Charlie Hebdo verdict: Closure fovictimes of January 2015 attacks?
23 December 2020 | 4:10 pm
On 7 January 2015 at about 11:30am CET local time, two brothers, Saïd and Chérif Kouachi, forced their way into the offices of the French satirical weekly newspaper Charlie Hebdo in Paris. Armed with rifles and other weapons, they killed 12 people and injured 11 others.
17 Jun 2017
Thousands of demonstrators marched in St. Paul, Minnesota, against the acquittal of Minnesota patrolman Jeronimo Yanez who testified that he feared for his life when he fatally shot Philando Castile last July.
3 Nov 2017
French papers are also talking about Catalonia, a new tax for businesses, and a sperm shortage.
23 Dec 2017
A jury in New York has found two former South American soccer officials guilty of taking bribes.
12 Jan 2019
In a DW interview, Saeeda Khatoon, a plaintiff in the lawsuit against German retailer KiK, said she was disappointed by the Dortmund court ruling but will not rest until companies are held accountable for worker safety.
10 Mar 2019
An industrial mechanic allegedly made his colleagues sick by poisoning their snacks and drinks for no apparent reason. A court in the northwestern city of Bielefeld could convict him of attempted murder.
17 Mar 2019
Germany's domestic intelligence agency says it will not contest a court ruling banning it from calling the populist AfD an "examination case." Judges had said calling the party a potential threat was "disproportionate."
8 Jun 2019
Former German nurse Niels Högel stands accused of having murdered 97 people while on duty. Defense lawyers conceded most of the charges in a bid to save him from German law's toughest sentence.
26 Jul 2019
A California judge cut a $2 billion jury verdict against Bayer-owned Monsanto over its Roundup weed killer to $86.7 million. Bayer faces some 13,000 US lawsuits over the glyphosate-based product's potential health risks.
22 Aug 2019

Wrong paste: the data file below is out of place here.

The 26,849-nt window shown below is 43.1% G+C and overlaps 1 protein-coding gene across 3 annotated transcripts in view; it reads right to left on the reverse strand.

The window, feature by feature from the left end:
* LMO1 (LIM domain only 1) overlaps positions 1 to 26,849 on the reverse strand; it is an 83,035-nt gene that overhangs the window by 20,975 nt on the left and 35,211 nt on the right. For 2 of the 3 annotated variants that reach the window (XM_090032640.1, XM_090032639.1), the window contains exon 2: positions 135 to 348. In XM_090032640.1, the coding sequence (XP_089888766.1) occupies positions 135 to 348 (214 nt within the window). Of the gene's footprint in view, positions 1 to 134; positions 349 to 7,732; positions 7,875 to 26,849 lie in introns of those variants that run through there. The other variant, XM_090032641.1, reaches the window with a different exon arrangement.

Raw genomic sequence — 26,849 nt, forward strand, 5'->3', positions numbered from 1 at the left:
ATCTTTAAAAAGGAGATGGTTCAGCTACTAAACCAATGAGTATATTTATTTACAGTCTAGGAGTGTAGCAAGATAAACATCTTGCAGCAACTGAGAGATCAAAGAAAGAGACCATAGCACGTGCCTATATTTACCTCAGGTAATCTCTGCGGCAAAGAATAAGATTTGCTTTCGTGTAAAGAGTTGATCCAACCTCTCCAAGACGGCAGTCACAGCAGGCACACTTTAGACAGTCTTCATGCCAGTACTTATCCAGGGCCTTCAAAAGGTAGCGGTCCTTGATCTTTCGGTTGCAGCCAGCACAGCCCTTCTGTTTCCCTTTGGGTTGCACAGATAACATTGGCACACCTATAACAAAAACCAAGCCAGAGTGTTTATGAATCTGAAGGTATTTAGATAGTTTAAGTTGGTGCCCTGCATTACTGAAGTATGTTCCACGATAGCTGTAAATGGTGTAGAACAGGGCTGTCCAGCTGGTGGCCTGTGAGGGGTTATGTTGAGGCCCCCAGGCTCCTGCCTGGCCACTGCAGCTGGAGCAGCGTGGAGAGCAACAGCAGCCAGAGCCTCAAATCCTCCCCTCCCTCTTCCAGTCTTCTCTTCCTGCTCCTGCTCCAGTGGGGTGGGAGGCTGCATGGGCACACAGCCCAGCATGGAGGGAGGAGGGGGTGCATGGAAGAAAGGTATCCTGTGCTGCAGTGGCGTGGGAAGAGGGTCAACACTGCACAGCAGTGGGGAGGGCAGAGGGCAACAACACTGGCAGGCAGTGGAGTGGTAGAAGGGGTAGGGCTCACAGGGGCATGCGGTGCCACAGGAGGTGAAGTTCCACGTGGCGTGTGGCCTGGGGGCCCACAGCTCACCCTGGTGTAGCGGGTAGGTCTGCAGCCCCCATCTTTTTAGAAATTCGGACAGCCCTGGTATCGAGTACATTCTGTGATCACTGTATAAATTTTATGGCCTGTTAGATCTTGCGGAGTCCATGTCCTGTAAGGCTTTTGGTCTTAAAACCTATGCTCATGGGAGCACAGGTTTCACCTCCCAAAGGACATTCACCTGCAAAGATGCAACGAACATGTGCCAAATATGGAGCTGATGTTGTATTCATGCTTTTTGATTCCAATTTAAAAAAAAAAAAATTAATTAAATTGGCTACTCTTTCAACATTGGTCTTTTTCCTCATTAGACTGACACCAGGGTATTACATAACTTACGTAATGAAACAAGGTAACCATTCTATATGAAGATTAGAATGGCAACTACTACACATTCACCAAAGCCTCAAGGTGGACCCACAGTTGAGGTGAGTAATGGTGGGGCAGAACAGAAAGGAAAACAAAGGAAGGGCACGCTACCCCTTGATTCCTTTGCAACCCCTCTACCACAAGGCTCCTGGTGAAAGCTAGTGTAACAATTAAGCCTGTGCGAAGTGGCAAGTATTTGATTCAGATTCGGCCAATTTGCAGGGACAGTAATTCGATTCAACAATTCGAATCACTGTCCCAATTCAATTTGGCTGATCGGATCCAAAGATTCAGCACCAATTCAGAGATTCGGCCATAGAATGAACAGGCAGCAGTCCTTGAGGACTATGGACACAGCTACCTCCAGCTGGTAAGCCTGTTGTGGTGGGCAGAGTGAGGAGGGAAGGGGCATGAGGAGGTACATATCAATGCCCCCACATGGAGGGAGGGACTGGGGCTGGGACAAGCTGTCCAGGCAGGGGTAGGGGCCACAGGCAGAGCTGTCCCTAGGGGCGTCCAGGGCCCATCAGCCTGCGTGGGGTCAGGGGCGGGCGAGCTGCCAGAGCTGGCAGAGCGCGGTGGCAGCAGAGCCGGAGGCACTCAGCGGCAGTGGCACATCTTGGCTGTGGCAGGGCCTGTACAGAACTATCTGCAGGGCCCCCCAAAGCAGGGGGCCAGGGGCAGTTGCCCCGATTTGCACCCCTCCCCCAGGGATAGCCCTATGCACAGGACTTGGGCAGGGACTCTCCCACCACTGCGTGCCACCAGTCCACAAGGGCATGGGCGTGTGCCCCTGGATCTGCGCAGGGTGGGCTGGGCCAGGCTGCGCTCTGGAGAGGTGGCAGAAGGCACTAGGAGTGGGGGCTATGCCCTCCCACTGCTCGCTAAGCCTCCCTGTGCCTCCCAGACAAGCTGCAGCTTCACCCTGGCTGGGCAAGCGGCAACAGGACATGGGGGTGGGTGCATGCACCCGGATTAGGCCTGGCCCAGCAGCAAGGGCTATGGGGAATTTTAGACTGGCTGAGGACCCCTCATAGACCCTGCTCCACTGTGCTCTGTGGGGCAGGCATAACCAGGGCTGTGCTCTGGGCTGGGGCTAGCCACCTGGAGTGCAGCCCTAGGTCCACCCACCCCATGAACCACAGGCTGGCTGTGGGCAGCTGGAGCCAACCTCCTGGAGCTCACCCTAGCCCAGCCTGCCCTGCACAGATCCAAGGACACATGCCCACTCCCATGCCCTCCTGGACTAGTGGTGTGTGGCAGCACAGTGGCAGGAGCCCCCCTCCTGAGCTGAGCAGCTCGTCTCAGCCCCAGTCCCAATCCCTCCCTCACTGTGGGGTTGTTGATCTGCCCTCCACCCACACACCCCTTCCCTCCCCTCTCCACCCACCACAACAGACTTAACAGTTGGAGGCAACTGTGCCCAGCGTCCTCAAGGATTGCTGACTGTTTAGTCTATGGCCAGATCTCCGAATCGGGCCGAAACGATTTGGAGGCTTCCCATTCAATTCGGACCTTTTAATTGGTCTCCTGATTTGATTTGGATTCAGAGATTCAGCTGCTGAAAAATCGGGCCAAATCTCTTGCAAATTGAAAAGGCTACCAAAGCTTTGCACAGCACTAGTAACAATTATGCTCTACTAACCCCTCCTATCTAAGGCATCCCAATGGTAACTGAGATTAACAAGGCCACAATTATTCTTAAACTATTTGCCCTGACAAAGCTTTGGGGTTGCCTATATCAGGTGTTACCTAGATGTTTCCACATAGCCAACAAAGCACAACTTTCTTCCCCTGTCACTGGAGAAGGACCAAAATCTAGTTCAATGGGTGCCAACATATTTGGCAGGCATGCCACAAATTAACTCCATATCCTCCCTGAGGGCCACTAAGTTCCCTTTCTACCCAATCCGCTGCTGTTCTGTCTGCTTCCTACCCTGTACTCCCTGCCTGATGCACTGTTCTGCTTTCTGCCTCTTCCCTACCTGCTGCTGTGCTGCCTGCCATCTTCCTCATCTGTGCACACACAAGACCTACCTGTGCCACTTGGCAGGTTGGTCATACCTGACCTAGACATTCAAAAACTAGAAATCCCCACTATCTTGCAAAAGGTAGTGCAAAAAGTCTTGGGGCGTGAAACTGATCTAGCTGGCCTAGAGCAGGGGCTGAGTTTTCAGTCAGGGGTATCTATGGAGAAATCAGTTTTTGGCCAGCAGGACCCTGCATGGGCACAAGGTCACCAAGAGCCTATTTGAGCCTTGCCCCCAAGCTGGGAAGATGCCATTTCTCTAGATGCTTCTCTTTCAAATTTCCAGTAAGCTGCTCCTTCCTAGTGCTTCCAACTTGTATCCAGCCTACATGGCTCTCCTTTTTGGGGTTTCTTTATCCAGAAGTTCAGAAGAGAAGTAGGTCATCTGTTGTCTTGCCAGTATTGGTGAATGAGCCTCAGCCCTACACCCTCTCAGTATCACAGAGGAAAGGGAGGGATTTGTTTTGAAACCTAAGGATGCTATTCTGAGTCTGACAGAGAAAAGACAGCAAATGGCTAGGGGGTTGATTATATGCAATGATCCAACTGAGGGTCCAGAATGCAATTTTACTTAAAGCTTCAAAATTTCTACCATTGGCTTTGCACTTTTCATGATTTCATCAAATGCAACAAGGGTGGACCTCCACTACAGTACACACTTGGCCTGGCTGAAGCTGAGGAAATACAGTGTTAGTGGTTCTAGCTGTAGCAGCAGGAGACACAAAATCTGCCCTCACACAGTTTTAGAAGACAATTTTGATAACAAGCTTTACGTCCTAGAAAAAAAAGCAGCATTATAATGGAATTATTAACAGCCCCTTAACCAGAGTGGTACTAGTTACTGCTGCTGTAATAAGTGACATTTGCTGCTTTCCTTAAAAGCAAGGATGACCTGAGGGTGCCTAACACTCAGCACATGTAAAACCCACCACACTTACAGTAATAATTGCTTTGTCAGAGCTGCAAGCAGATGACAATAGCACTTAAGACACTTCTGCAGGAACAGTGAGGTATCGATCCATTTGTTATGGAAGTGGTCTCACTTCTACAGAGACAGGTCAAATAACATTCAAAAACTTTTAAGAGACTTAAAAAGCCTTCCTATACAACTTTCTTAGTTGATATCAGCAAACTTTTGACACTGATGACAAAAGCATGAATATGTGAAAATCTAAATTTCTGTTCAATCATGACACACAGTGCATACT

A Cameroonian activist critises the "unfair" trial of the leader of the country's anglophone separatist movement, Julius Sisiku Ayuk Tabe, after a military court handed him a life sentence.
26 Aug 2019
Listen to what Pep Guardiola had to say on Bournemouth, Sergio Aguero and the denied penalty after Man City strollled to victory.
Supreme Court dismisses APC, Lyon's application to review Bayelsa verdict and many more || Tomorrow's News Today
27 Feb 2020
Here is why you should pick up a copy of The Guardian on Thursday. Find these stories and much more when you grab a copy of The Guardian on the newsstands on Thursday.
19 Jul 2020
Iranians took to social media to protest the planned execution of three young protesters, under the hashtag #Don'tExecute. The men had taken part in last year's mass demonstrations against a fuel price hike.
3 hours ago
Here are a few reasons to pick up a copy of The Guardian on Monday. Find these stories and much more when you grab a copy of The Guardian on Monday.
8 hours ago
The legalization of cannabis and COVID lockdowns appear to have increased its regular use, the United Nations Office on Drugs and Crime report finds.
8 hours ago
Family and friends of British journalist Dom Phillips attended his funeral near Rio de Janeiro. The last rites for Indigenous expert Bruno Pereira, who was killed while working with Phillips, were held a day earlier.
10 hours ago
Group of Seven leaders have unveiled an infrastructure plan meant to bolster the global economy and counter China. But crippling debt owed by poorer countries may get in the way.
10 hours ago
The event in Portugal will present a nonbinding declaration meant to curb ocean pollution and destruction, as well as discuss financing models for ocean preservation.
11 hours ago
An oil supertanker that has been moored in the Red Sea off the coast of Yemen since 1976 could break apart and unleash part or all of its 1.1 million barrels of oil on the Horn of Africa, the UN warns. Also in this edition: Britain's Prince Charles expresses regret for the legacy of slavery, and Rwanda is set to produce its own mRNA vaccines in a first for the continent.